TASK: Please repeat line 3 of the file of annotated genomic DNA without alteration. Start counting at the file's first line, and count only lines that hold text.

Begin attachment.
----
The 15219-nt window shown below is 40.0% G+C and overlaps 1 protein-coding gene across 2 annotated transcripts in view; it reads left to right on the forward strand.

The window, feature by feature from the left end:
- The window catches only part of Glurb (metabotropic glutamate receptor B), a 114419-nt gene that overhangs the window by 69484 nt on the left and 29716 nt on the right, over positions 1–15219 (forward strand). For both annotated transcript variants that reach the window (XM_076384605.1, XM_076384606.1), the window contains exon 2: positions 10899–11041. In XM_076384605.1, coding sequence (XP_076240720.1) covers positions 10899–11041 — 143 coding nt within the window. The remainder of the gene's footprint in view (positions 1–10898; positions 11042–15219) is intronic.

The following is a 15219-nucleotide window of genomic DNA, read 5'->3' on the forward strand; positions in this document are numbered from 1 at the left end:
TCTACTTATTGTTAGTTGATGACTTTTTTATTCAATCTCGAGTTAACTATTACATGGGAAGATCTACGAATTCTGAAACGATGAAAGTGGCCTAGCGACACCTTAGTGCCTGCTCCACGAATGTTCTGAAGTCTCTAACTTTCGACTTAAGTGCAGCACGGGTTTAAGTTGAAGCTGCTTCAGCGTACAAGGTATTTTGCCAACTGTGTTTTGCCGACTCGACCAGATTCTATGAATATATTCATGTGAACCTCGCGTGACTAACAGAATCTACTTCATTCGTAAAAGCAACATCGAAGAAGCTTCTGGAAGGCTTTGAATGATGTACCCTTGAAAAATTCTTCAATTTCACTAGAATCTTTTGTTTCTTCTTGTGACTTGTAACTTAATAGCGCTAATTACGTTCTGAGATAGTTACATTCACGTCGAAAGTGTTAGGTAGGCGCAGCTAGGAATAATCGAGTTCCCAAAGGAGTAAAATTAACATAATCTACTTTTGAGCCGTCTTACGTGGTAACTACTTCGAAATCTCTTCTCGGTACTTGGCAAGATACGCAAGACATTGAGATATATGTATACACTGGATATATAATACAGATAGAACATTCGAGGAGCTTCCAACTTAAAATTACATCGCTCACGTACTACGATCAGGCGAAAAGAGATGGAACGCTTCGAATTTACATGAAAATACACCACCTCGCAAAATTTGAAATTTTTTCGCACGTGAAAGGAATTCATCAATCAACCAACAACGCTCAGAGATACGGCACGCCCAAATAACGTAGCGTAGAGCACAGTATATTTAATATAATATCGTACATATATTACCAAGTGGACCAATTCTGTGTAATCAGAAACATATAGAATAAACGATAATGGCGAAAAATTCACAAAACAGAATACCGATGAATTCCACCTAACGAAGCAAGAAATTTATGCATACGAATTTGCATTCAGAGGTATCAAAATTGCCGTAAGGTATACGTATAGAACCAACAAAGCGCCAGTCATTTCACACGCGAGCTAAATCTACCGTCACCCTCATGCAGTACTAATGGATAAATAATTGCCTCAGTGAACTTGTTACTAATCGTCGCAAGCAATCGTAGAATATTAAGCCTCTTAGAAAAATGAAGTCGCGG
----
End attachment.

- The window catches only part of Glurb (metabotropic glutamate receptor B), a 114419-nt gene that overhangs the window by 69484 nt on the left and 29716 nt on the right, over positions 1–15219 (forward strand). For both annotated transcript variants that reach the window (XM_076384605.1, XM_076384606.1), the window contains exon 2: positions 10899–11041. In XM_076384605.1, coding sequence (XP_076240720.1) covers positions 10899–11041 — 143 coding nt within the window. The remainder of the gene's footprint in view (positions 1–10898; positions 11042–15219) is intronic.